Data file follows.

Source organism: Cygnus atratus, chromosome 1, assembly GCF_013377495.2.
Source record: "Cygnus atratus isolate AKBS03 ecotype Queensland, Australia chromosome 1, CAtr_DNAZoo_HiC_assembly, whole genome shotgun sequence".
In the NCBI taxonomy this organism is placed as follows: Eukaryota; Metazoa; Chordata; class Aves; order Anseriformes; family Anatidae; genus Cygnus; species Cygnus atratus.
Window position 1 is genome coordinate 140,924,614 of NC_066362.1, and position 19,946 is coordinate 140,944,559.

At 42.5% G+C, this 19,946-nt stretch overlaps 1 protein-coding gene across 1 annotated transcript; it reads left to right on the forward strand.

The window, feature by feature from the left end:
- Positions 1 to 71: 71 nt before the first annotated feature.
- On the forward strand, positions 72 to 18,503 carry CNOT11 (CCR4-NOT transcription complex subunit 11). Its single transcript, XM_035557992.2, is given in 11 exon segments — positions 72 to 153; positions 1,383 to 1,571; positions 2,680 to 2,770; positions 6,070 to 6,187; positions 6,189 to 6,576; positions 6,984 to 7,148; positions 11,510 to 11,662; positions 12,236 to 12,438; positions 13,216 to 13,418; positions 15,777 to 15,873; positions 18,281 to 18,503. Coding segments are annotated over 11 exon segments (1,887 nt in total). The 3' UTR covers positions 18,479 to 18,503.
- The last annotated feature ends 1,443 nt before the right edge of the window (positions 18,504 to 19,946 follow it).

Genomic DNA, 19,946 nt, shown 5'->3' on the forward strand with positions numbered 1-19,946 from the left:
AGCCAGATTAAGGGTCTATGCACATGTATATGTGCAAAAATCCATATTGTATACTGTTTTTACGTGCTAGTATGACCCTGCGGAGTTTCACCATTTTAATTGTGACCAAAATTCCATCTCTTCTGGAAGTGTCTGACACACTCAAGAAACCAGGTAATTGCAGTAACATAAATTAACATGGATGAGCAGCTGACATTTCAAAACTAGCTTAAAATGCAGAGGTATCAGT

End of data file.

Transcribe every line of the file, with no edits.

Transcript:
Source organism: Cygnus atratus, chromosome 1, assembly GCF_013377495.2.
Source record: "Cygnus atratus isolate AKBS03 ecotype Queensland, Australia chromosome 1, CAtr_DNAZoo_HiC_assembly, whole genome shotgun sequence".
In the NCBI taxonomy this organism is placed as follows: Eukaryota; Metazoa; Chordata; class Aves; order Anseriformes; family Anatidae; genus Cygnus; species Cygnus atratus.
Window position 1 is genome coordinate 140,924,614 of NC_066362.1, and position 19,946 is coordinate 140,944,559.

At 42.5% G+C, this 19,946-nt stretch overlaps 1 protein-coding gene across 1 annotated transcript; it reads left to right on the forward strand.

The window, feature by feature from the left end:
- Positions 1 to 71: 71 nt before the first annotated feature.
- On the forward strand, positions 72 to 18,503 carry CNOT11 (CCR4-NOT transcription complex subunit 11). Its single transcript, XM_035557992.2, is given in 11 exon segments — positions 72 to 153; positions 1,383 to 1,571; positions 2,680 to 2,770; positions 6,070 to 6,187; positions 6,189 to 6,576; positions 6,984 to 7,148; positions 11,510 to 11,662; positions 12,236 to 12,438; positions 13,216 to 13,418; positions 15,777 to 15,873; positions 18,281 to 18,503. Coding segments are annotated over 11 exon segments (1,887 nt in total). The 3' UTR covers positions 18,479 to 18,503.
- The last annotated feature ends 1,443 nt before the right edge of the window (positions 18,504 to 19,946 follow it).

Genomic DNA, 19,946 nt, shown 5'->3' on the forward strand with positions numbered 1-19,946 from the left:
AGCCAGATTAAGGGTCTATGCACATGTATATGTGCAAAAATCCATATTGTATACTGTTTTTACGTGCTAGTATGACCCTGCGGAGTTTCACCATTTTAATTGTGACCAAAATTCCATCTCTTCTGGAAGTGTCTGACACACTCAAGAAACCAGGTAATTGCAGTAACATAAATTAACATGGATGAGCAGCTGACATTTCAAAACTAGCTTAAAATGCAGAGGTATCAGT